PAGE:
The Mayday Experiment: A Truly Great City Helps Its Most Vulnerable
Mayor Federico Peña inspired me as a young Denverite with his call to “Imagine a Great City.” Though I often dreamed of moving to New York, my mother’s three bouts with cancer and other familial obligations kept me here, so I decided long ago that if I couldn’t be in the place I loved, I would love the place I was in, as Stephen Stills advised. And as I tend to do with things I love, I loved Denver fiercely, giving it my all and opening galleries and businesses, curating projects, and getting involved with the community in ways big and small.
As I headed off to grad school with a fellowship and a truck full of too much junk in 2010, I didn’t really know if I’d be coming back. I thought I might, but many things in my life were up in the air, most important my marriage, and with my father’s death from Alzheimer’s not long before, I had a brief window of what felt like freedom. Would I return? Just in case, I sublet my studio so I could return to it (I had poured thousands of dollars and hours of work into making it a habitable workspace, and it was one of the hardest things to leave behind), filled the closets with my belongings, and left things open-ended…who knew what I would do in two years?
They were two years in which I missed Denver like a long-lost lover, pining for a glimpse of frost-peaked mountains and desperate for its legendary sunshine in Ohio’s oppressive cloak of deep gray in the winter. At the end of those two years, I knew I had three choices before me: stay in Ohio and continue on as an adjunct; head to New York, where my heart always longed to be; or head home, to Denver, whose pull was unmistakably strong. Complicating these choices were the impending doom of my broken marriage, which I still thought might work out, and my mother, who was aging and desperately wanted me around.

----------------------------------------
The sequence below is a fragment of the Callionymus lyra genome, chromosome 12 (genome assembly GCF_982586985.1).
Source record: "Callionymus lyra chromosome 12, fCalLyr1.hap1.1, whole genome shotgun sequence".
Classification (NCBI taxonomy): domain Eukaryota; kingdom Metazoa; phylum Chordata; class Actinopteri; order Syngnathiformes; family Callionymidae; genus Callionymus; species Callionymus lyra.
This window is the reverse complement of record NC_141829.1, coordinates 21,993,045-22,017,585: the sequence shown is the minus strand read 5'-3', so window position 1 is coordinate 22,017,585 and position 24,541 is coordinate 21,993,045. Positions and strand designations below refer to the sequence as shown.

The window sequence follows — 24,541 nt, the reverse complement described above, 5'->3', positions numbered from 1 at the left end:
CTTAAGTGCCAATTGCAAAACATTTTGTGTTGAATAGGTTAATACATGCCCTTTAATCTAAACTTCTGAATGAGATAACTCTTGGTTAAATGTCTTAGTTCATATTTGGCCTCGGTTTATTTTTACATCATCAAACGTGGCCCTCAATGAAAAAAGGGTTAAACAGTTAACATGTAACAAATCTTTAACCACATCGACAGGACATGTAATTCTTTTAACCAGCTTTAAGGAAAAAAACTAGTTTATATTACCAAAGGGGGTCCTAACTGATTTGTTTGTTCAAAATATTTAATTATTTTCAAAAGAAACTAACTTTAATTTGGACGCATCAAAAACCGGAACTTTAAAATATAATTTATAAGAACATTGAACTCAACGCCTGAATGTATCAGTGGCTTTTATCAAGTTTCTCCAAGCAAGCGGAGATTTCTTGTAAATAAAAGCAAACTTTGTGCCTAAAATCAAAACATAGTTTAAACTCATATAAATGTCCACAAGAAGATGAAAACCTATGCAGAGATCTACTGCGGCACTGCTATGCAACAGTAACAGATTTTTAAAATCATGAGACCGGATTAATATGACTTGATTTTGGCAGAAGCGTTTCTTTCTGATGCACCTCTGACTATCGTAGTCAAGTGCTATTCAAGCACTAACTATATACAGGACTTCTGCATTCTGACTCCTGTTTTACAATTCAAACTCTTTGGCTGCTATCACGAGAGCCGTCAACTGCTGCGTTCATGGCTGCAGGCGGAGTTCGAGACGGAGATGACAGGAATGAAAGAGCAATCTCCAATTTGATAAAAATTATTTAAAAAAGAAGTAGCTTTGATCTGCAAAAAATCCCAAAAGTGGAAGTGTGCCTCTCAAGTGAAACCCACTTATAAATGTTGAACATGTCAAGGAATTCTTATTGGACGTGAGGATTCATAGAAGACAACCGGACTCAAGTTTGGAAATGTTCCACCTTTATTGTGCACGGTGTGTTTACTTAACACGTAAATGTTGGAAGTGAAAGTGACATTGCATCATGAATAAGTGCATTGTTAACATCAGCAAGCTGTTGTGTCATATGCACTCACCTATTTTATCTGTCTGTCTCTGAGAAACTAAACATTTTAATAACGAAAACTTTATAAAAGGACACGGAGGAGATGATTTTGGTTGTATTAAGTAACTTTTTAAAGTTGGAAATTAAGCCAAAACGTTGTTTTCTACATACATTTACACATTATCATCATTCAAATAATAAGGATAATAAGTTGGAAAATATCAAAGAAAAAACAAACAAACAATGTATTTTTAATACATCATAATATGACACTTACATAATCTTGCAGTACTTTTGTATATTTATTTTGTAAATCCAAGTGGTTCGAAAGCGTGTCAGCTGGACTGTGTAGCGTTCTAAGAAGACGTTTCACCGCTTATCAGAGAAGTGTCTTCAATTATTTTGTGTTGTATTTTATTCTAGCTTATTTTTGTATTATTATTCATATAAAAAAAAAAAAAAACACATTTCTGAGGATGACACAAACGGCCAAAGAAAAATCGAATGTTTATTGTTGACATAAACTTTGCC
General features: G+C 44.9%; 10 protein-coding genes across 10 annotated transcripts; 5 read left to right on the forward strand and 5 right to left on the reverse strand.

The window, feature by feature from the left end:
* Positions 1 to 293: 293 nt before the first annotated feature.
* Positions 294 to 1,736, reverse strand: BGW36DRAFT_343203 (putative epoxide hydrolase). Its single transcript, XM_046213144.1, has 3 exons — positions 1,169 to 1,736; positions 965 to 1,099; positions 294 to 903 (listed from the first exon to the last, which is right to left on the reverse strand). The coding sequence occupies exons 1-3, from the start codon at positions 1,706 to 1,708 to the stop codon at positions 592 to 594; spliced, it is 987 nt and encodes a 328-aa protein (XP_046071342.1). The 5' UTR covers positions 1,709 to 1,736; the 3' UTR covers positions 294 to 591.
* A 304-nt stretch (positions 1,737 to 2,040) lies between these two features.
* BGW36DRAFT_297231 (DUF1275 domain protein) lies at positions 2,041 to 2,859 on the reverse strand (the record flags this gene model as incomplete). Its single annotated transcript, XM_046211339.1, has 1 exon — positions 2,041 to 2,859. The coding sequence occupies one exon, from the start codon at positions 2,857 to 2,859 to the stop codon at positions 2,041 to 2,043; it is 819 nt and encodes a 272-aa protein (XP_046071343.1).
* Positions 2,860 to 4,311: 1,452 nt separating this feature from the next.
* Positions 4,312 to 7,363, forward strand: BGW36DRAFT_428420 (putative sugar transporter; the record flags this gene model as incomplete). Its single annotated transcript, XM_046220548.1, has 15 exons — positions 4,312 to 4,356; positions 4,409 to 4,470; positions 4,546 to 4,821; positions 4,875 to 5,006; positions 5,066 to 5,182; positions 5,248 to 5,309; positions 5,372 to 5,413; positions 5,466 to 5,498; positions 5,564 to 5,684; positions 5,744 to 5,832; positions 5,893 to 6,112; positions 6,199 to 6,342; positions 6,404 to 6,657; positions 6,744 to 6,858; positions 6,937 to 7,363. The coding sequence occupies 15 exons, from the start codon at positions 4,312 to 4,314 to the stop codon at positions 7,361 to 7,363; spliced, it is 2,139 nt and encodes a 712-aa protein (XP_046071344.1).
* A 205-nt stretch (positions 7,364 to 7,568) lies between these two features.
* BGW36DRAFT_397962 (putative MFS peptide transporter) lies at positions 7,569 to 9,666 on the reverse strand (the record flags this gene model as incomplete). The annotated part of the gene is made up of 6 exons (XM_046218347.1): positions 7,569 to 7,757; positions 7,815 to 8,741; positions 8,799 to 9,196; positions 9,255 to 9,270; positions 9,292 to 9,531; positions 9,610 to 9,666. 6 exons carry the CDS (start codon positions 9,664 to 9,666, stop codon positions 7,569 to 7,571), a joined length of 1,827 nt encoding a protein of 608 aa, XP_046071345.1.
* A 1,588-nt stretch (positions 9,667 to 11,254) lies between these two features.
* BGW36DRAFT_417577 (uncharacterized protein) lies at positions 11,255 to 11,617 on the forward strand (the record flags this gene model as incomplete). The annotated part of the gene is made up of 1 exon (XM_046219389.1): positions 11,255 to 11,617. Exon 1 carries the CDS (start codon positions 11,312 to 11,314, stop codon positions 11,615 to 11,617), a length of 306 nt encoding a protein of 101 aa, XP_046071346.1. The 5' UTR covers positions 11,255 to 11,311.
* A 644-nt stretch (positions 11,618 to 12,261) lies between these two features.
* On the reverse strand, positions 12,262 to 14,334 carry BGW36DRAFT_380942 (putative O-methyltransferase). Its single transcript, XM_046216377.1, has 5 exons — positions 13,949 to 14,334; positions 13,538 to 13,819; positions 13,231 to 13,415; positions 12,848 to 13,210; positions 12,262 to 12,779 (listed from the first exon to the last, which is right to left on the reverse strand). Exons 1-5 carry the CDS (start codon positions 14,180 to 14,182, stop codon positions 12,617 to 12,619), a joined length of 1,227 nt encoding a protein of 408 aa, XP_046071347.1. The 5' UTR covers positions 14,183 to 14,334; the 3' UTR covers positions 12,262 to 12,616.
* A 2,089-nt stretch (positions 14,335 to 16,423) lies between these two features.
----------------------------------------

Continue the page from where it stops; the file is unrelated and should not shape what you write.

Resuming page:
The next couple of years were confusing, as I cleaned out my house of fifteen years, negotiated a divorce and, in the middle of all that, started this project, the Mayday Experiment, while watching YouTube videos about the end of the world at a time when, indeed, my world felt like it was ending. I bounced back and forth to New York, compared sea-level rise maps to real estate, negotiated potential living arrangements with my Mom, and tried to figure out just what it was about Denver that made me want to stay while I fixed up our house and prepared it for sale. Had I known what was to come here, I would have held on to our house as desperately as I had held on to those memories of sunshine – if we had sold a year later, we would have netted $125,000 more — but more important, if we had found a way to keep it and still part company civilly, as we did, I would feel my roots here, where they belong.
Now, like many people, I feel constantly one step ahead of homelessness at all times as I struggle to finish my hedge against it – the tiny house – and constantly fear that every knock on the door is my landlord telling me he’s decided to sell. Being close to the light rail, I know my “location, location, location” is more than desirable, and as my neighborhood gentrifies around me, I fear it is only a matter of time. Luckily, my proximity to schools makes it illegal for my space to be used as a grow house for weed, or I may have lost it long ago, as so many artist friends have.
What makes a home? Is it the people? The architecture? The place? Is it the atmosphere of light and the way a dust mote hangs suspended in it? Is it the smell of the unique intersection of dog-food factory, rendering plant, the zoo and a large oil refinery, as can define my neighborhood depending on the direction of the wind? Is it the warm hugs and handshakes when you return, or the familiar faces you know by sight if not by name? Is it the seasonal treats you look forward to the way a kid anticipates Christmas, the green chiles roasting in cooling late summer air, or the first sopping, fuzzy bite of a mid-summer Palisade peach?